Normalizing audio clips sets the peaks of your audio to the same dB level, and is a good place to start.
Pro tip: The “Narration Vocal” preset in Logic Pro and GarageBand’s “Voice” library can be a good starting point. Stock “narration” or “podcast” voice presets in many other apps include voice levelers and noise removal effects that I usually bypass/remove, or turn down. If you do start with a preset, it helps to turn each level setting on each effect (EQ filter gain, compressor threshold, etc.) back to zero. Then slowly dial each one back in as you listen until it sounds better. I like to start with the compressor threshold.
Bleed from Headphones Coming Through the Microphone
4. Bleed from Headphones Coming Through the Microphone
The easiest fix for this is to turn your headphones down! Replacing ear buds or small on-ear consumer headphones with closed-back “studio monitor” headphones that fit around/over your ears (known as “over-ear” or “circumaural”) make a huge difference and are worth the investment. Avoid “open-back” or “semi-open” headphones since they leak a lot of sound out of the back and would cause even worse bleed in your recordings.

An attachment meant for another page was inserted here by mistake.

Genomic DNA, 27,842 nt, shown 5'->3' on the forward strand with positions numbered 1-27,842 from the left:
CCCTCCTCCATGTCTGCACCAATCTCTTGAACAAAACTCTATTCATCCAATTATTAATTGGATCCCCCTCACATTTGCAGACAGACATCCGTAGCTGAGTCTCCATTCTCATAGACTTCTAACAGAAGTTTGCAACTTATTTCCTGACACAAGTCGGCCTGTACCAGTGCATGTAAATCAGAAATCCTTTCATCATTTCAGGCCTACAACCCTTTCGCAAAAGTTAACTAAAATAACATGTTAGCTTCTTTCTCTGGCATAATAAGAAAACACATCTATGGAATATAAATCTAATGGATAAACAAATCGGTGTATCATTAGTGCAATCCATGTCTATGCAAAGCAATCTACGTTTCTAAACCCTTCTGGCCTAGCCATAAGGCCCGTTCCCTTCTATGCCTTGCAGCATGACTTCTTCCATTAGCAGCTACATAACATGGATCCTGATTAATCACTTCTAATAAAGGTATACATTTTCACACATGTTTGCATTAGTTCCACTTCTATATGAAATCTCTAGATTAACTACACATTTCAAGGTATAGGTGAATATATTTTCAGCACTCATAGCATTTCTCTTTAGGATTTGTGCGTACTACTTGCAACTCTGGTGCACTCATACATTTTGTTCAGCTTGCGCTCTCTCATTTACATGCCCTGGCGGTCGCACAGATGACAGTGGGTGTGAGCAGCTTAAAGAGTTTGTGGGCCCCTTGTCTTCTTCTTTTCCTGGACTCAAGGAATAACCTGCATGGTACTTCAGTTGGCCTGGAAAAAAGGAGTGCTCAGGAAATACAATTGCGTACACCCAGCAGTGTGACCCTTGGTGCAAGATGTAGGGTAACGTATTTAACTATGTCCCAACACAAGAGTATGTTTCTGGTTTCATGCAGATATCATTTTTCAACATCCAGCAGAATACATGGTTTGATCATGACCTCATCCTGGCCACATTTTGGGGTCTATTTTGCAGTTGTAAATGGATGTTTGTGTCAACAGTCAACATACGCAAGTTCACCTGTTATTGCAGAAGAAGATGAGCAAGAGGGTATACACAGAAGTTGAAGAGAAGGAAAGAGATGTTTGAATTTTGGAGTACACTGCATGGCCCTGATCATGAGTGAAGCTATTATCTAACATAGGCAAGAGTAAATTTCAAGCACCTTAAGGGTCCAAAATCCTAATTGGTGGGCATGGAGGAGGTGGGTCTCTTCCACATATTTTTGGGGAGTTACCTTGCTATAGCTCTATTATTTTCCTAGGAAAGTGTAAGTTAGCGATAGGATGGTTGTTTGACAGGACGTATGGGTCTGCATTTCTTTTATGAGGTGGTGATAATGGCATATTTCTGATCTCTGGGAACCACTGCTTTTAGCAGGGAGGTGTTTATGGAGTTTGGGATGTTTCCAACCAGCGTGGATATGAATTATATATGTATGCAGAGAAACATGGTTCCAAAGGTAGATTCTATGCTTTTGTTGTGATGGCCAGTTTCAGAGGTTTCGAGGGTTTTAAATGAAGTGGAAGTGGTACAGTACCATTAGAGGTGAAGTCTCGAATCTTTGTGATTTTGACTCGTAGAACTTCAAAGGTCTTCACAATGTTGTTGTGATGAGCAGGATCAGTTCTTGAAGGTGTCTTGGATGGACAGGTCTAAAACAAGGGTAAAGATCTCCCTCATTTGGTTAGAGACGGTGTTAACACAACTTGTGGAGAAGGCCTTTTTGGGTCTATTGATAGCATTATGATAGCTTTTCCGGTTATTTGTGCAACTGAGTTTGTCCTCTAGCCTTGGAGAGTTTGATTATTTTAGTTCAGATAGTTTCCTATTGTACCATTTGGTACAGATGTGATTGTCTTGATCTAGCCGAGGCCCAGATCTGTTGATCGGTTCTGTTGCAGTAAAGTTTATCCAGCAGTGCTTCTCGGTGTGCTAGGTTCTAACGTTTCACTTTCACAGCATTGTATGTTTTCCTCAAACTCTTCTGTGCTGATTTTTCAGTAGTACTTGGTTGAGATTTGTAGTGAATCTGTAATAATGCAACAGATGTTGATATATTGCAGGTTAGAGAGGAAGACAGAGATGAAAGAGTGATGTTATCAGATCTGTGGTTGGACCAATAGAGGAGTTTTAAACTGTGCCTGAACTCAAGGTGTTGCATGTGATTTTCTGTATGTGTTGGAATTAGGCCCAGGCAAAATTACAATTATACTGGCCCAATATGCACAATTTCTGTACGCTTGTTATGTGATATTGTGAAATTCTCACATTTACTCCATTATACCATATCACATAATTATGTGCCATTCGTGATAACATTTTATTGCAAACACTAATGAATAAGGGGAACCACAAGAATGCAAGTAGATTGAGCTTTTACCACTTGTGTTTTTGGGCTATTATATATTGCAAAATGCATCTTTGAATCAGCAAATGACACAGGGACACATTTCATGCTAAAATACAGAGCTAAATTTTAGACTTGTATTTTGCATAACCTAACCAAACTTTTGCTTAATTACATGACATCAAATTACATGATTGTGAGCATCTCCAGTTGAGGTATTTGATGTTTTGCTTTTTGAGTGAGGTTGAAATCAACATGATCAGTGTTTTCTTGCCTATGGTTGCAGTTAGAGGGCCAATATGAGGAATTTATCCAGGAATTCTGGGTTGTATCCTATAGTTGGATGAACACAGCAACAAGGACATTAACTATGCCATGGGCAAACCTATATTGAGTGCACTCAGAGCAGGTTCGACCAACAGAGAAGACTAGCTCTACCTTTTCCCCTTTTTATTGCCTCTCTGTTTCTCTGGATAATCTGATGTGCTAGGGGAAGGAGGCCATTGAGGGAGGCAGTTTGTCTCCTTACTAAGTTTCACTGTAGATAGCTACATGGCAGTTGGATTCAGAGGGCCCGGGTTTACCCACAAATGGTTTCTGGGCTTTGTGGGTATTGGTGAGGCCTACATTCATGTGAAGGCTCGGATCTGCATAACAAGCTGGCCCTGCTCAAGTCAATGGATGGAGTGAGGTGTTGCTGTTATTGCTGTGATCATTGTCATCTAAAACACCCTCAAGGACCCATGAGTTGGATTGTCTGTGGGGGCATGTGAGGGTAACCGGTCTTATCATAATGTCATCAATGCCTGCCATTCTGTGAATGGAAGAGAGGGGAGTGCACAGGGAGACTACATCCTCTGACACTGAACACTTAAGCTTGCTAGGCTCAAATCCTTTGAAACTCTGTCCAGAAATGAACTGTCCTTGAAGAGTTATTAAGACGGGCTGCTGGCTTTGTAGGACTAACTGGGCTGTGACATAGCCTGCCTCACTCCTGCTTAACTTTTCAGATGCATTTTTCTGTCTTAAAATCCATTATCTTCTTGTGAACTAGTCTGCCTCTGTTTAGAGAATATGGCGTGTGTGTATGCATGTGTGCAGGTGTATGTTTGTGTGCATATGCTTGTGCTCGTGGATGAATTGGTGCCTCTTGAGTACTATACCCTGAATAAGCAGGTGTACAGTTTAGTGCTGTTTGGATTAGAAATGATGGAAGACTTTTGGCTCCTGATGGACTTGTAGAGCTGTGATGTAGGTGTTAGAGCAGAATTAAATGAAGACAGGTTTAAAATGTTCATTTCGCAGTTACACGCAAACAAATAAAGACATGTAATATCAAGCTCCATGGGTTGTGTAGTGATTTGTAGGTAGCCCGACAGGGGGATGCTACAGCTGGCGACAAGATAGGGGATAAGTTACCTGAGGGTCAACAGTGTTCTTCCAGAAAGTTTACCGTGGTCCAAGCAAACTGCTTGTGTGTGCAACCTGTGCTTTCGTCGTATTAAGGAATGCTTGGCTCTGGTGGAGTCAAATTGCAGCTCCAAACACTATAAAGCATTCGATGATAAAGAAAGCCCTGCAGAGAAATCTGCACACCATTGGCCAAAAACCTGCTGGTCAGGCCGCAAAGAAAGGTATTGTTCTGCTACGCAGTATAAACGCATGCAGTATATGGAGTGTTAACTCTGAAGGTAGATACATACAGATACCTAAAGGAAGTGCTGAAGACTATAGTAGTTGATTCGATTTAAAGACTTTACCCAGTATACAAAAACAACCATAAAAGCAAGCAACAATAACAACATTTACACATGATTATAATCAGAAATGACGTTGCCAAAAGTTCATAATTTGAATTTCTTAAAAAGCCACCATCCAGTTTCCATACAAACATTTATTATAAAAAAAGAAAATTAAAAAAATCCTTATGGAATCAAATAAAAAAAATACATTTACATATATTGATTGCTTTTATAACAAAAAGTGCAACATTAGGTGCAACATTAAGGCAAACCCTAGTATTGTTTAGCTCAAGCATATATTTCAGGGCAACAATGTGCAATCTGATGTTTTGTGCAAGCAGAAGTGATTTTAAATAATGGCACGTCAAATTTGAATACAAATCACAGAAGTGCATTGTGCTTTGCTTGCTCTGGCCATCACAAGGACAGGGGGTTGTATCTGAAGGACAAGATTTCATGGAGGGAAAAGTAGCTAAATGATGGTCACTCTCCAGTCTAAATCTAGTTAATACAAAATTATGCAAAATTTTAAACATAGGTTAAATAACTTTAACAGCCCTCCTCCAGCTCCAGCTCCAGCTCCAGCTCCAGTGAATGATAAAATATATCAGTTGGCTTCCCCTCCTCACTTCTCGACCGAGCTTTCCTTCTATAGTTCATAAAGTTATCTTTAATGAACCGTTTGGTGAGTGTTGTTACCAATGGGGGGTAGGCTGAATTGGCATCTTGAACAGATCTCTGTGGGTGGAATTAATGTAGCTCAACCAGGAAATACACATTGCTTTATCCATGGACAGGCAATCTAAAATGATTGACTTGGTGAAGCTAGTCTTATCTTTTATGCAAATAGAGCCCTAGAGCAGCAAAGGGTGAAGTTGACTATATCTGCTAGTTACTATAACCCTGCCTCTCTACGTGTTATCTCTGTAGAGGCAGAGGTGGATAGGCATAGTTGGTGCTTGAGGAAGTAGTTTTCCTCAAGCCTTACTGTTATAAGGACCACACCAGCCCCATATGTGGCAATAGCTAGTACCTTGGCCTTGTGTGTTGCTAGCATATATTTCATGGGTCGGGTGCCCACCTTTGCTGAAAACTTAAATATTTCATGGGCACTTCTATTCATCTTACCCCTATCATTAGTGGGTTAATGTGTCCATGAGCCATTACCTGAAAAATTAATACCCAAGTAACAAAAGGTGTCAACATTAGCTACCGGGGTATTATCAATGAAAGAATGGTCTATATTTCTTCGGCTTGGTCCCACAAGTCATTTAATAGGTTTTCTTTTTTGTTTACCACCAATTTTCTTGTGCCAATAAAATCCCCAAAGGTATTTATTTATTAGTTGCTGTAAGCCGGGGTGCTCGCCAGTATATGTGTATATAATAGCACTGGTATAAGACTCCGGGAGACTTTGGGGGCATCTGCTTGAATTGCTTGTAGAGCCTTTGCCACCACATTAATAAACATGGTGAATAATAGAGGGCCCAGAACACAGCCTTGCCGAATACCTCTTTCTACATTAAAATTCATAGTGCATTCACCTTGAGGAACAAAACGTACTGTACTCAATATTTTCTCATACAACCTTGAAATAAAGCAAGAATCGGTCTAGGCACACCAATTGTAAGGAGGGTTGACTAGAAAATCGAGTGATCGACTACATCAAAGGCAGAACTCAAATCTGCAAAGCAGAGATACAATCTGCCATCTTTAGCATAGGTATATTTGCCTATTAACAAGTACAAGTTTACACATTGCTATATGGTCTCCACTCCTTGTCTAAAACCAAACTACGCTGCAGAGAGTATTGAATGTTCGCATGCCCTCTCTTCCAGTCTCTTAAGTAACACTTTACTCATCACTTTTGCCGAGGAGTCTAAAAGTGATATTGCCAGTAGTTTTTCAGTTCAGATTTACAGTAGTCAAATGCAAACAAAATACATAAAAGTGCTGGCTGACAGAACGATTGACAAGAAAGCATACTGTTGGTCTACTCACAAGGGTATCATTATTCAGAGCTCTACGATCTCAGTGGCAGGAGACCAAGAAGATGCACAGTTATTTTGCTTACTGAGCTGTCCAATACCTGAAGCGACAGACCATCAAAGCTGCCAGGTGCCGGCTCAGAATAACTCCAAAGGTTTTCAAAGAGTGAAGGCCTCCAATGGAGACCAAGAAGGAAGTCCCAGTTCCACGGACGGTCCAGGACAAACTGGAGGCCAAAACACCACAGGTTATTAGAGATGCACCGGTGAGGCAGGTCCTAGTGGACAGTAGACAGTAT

Pro tip: Most professional audio engineers and recording studios here in Nashville use either Sony MDR-7506 or the Audio-Technica ATH series of headphones, which won’t break the bank, are well-built, and fold up for better portability.
Plosives - Controlling Your P’s and B’s
5. Plosives - Controlling Your P’s and B’s
The best way to minimize the distracting low-end thump that results from plosives is to use a good pop filter or windscreen with your microphone as you record. Remember that moving away from the microphone has a negative affect on the sound (see number 1 above).
Pro tip: I like to use the pop filter to also help me maintain a consistent distance from the microphone by touching the tip of my nose to it.
If you do end up with plosives on your recordings, use the high pass filter (also known as a low-cut filter) in your equalizer effect to roll off the just the right amount of lowest frequencies that cause the plosive boom.